One notable absentee at Chicago was the Soviet Union. While invited and actually prepared to attend, a last minute decision was made not to attend. Considerable speculation arose as to why. One reason suggested was a low priority given to international civil aviation. Other reasons, however, were more feasible: First, attendance might have forced the Soviets to grant the right of innocent flyover its territorial air space. This would have been difficult to refuse since the Yalta and Potsdam Conferences lay ahead. Another was that the Soviets might have been forced into a premature disclosure of its plans for Eastern Europe.

The convention ended however, with three important accomplishments:

Established the International Civil Aviation Organization (ICAO)

Produced the Freedoms of the Air.

Produced the criteria for Bilateral Agreements (Air Services Agreements – ASAs)

The Convention on International Civil Aviation was signed at Chicago on 7 December 1944.

photo_21

Chicago_Convention_Titelseite

Chicago_Convention_signator

Key Provisions:

Every state has complete and exclusive sovereignty over airspace above its territory.

The aircraft of states, other than scheduled international air services, have the right to make flights across state’s territories and to make stops without obtaining prior permission. However, the state may require the aircraft to make a landing.

No scheduled international air service may be operated over or into the territory of a contracting State, except with the special permission or other authorization of that State.

Each state shall keep its own rules of the air as uniform as possible with those established under the convention, the duty to ensure compliance with these rules rests with the contracting state.

Before an international flight, the pilot in command must ensure that the aircraft is airworthy, duly registered and that the relevant certificates are on board the aircraft. The required documents are:

Certificate of Registration

Certificate of Airworthiness

Passenger names, place of boarding and destination

Crew licenses

Journey Logbook

Radio License

Cargo manifest

The aircraft of a state flying in or over the territory of another state shall only carry radios licensed and used in accordance with the regulations of the state in which the aircraft is registered. The radios may only be used by members of the flight crew suitably licensed by the state in which the aircraft is registered.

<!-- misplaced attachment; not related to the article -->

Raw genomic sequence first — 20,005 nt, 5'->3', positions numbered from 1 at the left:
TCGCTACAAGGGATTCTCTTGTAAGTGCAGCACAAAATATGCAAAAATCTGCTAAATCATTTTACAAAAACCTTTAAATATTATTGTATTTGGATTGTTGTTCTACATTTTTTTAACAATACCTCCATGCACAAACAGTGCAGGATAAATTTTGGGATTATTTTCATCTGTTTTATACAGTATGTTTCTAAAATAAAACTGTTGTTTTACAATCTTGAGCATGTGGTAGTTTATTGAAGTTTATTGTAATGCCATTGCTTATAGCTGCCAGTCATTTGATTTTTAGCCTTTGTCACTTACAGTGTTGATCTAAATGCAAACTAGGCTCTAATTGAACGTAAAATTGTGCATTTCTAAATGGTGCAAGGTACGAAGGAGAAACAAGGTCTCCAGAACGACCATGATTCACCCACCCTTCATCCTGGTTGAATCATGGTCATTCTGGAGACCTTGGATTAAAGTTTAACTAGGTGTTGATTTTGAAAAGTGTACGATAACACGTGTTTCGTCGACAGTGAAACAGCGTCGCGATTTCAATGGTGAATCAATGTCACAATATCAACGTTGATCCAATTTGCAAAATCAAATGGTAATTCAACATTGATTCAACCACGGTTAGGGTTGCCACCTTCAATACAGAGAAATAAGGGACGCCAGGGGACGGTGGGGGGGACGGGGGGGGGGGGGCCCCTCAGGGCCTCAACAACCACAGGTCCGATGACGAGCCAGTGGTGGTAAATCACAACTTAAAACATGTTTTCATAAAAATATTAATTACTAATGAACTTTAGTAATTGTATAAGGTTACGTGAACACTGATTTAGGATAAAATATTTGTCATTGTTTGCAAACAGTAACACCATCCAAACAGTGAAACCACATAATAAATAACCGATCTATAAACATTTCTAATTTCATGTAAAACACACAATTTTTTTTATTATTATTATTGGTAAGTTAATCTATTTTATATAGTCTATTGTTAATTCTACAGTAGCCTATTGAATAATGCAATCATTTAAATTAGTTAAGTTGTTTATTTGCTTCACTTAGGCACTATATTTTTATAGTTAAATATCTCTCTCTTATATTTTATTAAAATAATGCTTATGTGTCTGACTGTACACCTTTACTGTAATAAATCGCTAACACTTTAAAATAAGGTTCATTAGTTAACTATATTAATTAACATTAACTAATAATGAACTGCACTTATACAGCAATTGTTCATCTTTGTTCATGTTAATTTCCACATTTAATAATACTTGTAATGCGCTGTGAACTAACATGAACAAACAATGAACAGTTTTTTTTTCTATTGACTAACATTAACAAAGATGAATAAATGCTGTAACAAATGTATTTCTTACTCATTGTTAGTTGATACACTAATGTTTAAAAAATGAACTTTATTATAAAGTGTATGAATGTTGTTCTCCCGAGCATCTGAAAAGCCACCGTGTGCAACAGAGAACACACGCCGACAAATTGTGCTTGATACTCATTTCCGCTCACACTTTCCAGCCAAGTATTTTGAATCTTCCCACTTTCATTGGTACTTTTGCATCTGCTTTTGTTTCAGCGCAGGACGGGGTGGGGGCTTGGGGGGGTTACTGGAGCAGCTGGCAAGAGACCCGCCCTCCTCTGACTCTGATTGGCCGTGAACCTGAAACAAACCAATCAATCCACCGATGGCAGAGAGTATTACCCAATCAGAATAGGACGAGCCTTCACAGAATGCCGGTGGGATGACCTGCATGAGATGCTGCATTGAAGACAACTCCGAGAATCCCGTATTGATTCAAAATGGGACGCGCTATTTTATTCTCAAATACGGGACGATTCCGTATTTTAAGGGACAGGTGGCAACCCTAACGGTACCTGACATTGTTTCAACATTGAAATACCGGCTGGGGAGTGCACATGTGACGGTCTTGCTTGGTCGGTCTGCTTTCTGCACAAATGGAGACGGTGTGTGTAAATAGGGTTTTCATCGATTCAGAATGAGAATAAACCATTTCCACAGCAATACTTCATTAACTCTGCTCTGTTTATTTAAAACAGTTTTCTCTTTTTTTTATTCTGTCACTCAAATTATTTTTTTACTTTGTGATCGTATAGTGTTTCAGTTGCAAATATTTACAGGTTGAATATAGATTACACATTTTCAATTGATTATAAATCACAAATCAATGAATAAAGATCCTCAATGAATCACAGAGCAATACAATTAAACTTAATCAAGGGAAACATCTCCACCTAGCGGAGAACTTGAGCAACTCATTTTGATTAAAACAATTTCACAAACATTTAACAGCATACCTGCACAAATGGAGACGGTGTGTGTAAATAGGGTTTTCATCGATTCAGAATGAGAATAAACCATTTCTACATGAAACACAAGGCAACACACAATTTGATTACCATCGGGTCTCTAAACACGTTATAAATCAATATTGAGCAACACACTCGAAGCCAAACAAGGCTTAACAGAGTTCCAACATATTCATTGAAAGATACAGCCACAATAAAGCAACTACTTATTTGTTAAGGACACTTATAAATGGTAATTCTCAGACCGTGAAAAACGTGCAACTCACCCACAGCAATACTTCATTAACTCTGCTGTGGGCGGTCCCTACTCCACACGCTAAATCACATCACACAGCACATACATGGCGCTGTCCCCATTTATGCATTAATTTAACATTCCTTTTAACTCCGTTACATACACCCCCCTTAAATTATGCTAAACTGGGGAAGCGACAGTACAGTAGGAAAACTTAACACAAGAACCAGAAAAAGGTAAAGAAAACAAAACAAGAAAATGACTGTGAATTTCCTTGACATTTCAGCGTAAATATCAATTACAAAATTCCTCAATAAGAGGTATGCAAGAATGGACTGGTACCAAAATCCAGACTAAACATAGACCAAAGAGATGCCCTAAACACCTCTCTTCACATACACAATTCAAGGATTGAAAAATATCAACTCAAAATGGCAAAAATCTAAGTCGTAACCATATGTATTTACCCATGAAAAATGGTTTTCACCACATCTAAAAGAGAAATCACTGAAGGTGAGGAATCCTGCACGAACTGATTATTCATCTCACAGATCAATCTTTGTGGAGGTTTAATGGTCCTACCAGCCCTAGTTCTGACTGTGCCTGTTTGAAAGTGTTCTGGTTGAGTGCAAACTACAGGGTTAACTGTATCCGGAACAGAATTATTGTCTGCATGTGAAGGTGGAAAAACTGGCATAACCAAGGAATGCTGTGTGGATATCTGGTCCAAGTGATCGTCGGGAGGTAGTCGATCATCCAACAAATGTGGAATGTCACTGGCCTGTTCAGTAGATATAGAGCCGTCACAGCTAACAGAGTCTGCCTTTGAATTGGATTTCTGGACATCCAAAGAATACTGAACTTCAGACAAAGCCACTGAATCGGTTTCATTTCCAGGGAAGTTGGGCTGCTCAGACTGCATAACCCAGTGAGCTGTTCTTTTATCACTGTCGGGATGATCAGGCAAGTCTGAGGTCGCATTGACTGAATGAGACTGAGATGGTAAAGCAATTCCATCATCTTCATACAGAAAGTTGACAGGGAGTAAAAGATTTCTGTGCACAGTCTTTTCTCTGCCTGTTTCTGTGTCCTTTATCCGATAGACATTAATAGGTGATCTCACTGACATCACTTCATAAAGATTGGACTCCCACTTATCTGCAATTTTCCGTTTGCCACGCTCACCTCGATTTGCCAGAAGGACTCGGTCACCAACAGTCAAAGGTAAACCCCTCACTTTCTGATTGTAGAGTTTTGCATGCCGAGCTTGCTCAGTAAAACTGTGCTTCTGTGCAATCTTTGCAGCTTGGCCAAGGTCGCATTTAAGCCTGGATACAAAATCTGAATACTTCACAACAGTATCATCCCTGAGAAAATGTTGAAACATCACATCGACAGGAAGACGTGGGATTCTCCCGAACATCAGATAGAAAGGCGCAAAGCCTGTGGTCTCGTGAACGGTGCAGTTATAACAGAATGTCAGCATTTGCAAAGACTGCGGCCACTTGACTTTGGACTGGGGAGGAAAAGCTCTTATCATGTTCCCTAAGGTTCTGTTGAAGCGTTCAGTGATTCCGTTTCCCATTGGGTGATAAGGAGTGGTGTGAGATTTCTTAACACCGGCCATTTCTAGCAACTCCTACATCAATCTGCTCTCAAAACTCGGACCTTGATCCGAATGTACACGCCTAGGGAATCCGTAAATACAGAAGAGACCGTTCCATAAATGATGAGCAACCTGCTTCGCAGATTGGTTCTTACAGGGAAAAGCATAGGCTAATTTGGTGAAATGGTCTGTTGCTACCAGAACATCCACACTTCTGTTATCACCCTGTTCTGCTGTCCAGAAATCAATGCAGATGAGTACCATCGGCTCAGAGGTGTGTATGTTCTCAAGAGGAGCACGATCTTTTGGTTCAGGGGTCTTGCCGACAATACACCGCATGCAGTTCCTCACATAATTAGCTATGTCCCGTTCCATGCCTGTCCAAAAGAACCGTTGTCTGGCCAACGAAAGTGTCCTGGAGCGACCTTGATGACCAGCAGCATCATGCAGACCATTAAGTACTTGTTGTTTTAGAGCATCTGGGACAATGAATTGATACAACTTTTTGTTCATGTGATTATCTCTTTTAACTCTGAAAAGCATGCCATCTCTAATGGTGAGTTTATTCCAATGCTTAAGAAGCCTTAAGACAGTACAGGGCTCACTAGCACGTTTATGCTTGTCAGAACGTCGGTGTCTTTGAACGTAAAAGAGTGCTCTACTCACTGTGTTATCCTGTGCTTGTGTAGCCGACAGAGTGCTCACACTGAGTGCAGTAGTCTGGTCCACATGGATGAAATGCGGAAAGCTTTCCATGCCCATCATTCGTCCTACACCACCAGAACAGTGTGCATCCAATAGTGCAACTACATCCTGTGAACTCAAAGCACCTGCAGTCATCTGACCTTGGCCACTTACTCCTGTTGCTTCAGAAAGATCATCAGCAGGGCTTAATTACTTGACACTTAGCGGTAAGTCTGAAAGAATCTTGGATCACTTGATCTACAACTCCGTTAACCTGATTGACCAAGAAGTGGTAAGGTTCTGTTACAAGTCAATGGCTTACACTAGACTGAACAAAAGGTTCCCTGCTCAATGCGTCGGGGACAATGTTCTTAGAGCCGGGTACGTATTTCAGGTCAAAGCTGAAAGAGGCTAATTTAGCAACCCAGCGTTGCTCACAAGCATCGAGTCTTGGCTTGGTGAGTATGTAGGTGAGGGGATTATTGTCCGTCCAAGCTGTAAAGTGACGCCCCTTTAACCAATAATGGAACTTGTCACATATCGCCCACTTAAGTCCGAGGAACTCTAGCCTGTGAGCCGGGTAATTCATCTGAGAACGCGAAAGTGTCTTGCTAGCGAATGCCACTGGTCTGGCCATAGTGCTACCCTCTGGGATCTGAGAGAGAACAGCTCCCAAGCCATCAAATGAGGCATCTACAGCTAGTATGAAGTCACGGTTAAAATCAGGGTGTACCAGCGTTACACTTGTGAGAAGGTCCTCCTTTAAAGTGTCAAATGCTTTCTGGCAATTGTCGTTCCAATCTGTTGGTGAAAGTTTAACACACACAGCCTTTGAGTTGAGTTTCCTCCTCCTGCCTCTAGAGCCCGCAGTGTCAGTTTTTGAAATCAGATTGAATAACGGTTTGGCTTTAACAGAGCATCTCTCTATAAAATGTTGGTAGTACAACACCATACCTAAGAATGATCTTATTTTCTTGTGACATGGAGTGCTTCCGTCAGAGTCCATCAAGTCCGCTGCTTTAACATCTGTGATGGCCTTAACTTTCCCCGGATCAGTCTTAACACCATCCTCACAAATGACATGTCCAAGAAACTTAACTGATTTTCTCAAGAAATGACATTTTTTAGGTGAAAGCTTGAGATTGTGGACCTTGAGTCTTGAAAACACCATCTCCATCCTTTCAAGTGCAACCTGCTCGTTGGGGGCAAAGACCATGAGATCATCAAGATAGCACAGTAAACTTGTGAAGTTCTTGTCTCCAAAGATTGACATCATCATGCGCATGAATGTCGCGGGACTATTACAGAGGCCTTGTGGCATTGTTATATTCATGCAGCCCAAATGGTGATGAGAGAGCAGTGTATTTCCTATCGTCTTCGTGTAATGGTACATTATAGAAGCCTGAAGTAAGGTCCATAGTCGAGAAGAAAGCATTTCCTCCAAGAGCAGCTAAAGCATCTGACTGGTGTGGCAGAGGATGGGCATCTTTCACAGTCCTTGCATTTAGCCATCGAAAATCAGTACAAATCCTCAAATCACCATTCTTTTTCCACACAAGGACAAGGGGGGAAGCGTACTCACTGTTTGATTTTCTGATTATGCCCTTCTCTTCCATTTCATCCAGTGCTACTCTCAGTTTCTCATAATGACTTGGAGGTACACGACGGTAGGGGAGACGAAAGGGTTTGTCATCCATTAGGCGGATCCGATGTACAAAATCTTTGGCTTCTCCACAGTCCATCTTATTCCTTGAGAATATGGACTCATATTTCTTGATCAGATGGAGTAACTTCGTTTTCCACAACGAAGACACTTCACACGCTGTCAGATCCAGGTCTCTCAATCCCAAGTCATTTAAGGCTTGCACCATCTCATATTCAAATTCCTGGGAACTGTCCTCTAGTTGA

The pilot and crew of every aircraft engaged in international aviation must have certificates of competency and licenses issued or validated by the state in which the aircraft is registered.

Recognition of Certificates and Licenses. Certificates of Airworthiness, certificates of competency and licenses issued or validated by the state in which the aircraft is registered, shall be recognized as valid by other states. The requirements for issue of those Certificates or Airworthiness, certificates of competency or licenses must be equal to or above the minimum standards established by the Convention.

No aircraft or personnel with endorsed licenses or certificate will engage in international navigation except with the permission of the state or states whose territory is entered. Any license holder who does not satisfy international standard relating to that license or certificate shall have attached to or endorsed on that license information regarding the particulars in which he does not satisfy those standards.

The Convention is now supported by nineteen annexes containing standards and recommended practices (SARPs). The annexes are amended regularly by ICAO and are as follows:

Annex 1 – Personnel Licensing

Annex 2 – Rules of the Air

Annex 3 – Meteorological Service for International Air Navigation

Annex 4 – Aeronautical Charts

Annex 5 – Units of Measurement to be used in Air and Ground Operations

Annex 6 – Operation of Aircraft

Annex 7 – Aircraft Nationality and Registration Marks

Annex 8 – Airworthiness of Aircraft

Annex 9 – Facilitation

Annex 10 – Aeronautical Telecommunications

Annex 11 – Air Traffic Services – Air Traffic Control Service, Flight Information Service and Alerting Service

Annex 12 – Search and Rescue

Annex 13 – Aircraft Accident and Incident Investigation

Annex 14 – Aerodromes

Annex 15 – Aeronautical Information Services

Annex 16 – Environmental Protection

Annex 17 – Security: Safeguarding International Civil Aviation against Acts of Unlawful Interference

Annex 18 – The Safe Transport of Dangerous Goods by Air

Annex 19 – Safety Management (Since 14 November 2013)